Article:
Lunch and Dinner at Opposite Ends of South Korea

In a tired haze the previous night — after a sauna and mineral baths combo following a day of hiking in the mountains — I had made a ridiculous plan to travel in one day from the Northeastern edge of South Korea to the southwest corner to the port town of Mokpo. I made the decision just based on one recommendation, Mokpo’s seafood specialties, and because the bullet train from Seoul went there. And the biggest part of the puzzle: because I read in my guidebook there is a unique seawater sauna in the nearby town. Of course I wanted to try it. Completely random, flash decision-making, just because I can. The luxury of solo travel.

 

I wasn’t entirely sure I would make it from the northeast to the southwest in one day, especially as my plan involved eating a lunch at a fish market in Sokcho, close to the Seoraksan national park where I was staying, and dinner at a fish market in Mokpo, the opposite end of the country. But I was willing to give it a shot, because why not? If it didn’t work out, I’d go somewhere else. After making sure my guesthouse in Mokpo knew I was arriving quite late, I was all set to execute my ridiculous plan.

 

First bits went well: I checked out and caught a local bus outside my hotel within 10 minutes of standing in the fresh mountain air. Then I got off at the southern fish market of Sokcho called. It was still a bit early for lunch but an elderly woman called me to her establishment after hearing me dragging my wheelie bag behind me. She had no menus and spoke no English. She was enthusiastically pointing at muscles and clams but it seemed a bit too early for those so I shook my head. Then she pointed at something I first thought was an eggplant but which turned out to be a stuffed squid. Bingo! This was Sokcho’s specialty dish I had read about but had forgotten the name. The woman started slicing the stuffed squid and proceeded to fry the pieces on a pan.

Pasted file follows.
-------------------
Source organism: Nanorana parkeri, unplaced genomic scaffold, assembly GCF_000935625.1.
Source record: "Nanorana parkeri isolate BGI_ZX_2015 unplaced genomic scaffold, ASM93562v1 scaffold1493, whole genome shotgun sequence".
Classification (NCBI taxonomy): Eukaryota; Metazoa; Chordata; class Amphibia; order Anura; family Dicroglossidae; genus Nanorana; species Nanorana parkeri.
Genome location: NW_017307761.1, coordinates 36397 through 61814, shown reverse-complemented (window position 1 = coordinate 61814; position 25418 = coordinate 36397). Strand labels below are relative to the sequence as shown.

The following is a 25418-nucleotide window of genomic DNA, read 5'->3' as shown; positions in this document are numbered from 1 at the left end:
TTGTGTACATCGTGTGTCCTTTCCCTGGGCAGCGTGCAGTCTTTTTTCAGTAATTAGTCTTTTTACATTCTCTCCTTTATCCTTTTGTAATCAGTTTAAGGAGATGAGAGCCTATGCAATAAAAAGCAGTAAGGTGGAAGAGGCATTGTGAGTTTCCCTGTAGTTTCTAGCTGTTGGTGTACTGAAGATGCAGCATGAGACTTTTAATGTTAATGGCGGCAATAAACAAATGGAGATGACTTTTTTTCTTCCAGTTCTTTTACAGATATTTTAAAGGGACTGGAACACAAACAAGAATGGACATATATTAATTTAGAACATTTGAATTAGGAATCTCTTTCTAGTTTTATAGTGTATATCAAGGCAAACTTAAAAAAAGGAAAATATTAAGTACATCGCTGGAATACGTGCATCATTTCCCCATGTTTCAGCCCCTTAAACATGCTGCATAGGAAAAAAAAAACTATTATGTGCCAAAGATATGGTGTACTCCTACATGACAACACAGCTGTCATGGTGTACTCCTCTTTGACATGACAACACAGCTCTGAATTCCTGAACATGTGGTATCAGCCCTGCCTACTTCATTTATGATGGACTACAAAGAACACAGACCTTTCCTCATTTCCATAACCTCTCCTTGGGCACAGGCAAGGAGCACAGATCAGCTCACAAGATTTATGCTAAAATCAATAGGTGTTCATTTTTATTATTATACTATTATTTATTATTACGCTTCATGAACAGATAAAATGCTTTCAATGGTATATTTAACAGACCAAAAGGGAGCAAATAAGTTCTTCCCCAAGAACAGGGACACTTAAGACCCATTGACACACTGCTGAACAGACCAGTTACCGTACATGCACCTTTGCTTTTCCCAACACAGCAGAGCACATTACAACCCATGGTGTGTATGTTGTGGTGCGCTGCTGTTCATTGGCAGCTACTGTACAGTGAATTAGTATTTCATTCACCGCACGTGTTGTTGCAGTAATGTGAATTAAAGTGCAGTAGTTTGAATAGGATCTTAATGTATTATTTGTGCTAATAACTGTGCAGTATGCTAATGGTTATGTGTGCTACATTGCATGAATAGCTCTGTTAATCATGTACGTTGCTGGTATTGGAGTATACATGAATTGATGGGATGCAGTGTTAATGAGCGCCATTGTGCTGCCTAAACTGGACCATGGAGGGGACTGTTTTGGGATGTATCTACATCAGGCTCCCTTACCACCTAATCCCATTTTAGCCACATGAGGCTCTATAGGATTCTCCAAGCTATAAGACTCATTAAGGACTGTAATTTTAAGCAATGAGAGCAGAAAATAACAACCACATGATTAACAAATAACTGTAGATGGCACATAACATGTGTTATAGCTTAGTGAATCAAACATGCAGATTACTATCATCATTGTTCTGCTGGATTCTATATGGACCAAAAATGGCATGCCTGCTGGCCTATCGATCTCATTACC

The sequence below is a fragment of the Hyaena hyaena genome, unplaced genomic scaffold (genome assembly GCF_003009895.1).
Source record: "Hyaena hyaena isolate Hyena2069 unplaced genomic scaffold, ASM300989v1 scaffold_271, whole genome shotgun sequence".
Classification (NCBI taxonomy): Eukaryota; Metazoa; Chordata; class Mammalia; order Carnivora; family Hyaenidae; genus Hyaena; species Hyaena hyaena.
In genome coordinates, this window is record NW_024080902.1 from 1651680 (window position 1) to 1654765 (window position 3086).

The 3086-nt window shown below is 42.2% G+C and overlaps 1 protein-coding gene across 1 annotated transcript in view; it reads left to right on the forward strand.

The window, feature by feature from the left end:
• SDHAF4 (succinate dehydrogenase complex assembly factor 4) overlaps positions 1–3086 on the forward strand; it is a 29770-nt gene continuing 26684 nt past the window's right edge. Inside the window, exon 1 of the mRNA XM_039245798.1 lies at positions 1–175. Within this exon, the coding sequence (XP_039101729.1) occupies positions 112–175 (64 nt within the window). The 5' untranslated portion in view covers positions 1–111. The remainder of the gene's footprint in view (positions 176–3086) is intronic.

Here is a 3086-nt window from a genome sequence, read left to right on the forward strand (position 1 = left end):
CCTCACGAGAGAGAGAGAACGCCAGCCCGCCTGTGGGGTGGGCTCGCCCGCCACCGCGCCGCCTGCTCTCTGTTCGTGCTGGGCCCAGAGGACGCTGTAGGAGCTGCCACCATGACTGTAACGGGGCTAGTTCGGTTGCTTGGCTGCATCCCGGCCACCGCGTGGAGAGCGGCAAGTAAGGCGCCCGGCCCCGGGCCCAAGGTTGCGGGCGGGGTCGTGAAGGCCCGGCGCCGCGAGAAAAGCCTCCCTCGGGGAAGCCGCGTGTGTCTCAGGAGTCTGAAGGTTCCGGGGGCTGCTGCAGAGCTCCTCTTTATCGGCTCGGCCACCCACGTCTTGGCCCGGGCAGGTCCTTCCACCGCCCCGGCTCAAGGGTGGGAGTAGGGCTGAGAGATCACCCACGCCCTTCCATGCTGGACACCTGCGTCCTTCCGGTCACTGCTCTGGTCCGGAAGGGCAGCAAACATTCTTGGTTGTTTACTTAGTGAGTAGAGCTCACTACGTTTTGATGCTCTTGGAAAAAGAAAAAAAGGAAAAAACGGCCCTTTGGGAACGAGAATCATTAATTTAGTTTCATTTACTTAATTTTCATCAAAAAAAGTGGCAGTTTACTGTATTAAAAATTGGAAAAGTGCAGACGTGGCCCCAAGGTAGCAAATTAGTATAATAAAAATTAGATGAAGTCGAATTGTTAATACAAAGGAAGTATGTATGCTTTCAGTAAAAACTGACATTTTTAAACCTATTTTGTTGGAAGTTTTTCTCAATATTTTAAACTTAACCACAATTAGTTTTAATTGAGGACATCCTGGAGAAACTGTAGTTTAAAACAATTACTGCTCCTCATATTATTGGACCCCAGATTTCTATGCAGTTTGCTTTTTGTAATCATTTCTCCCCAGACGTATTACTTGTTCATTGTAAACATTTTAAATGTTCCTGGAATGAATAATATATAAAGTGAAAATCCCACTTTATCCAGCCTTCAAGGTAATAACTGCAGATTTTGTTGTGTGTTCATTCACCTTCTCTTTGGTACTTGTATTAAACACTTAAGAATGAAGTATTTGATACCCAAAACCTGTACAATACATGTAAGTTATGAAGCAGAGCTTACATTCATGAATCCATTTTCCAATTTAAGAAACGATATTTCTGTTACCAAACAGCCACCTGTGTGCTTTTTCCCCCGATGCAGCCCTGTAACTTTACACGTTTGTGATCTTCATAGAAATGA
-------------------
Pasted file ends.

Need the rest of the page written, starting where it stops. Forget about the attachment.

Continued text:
I felt lucky I had randomly found the dish I really wanted to try. It was delicious, perfect for an early lunch and was eaten with some kimchi of course. As I was half way through, observing a young couple eating noodles with shrimp, the woman offered me some clams. She was pointing at my stuffed squid and saying something I imagined meant that I wasn’t having enough seafood (the squid was stuffed with rice, herbs, veggies and some pork). I agreed and ordered the clams. They were made on a pan with some spring onion. The taste was delicate and delicious. All of this cost about $11.

 

I jumped to another local bus to the express bus terminal and was able to catch the 12.30PM bus to Seoul. Plan was proceeding better than I expected. The bus ride was easy and uneventful – a good time for napping. We were caught in a bit of traffic in Seoul and arrived 3.20PM. I took the metro from the express bus station to the train station, where I encountered the only bits of difficulty the whole day.

 

And they too were just bits: There was only standing room tickets left to the next bullet train to Mokpo. Fine. And the train didn’t leave from the station I was at though I had thought all bullet trains did so. It took a little while to figure out where exactly it left, but after taking another metro I was at the correct station and ready to board the 4.50PM to Mokpo. Luckily I was able to get a seat in the corridor and wouldn’t leave it for the next 2,5 hours lest I’d lose it.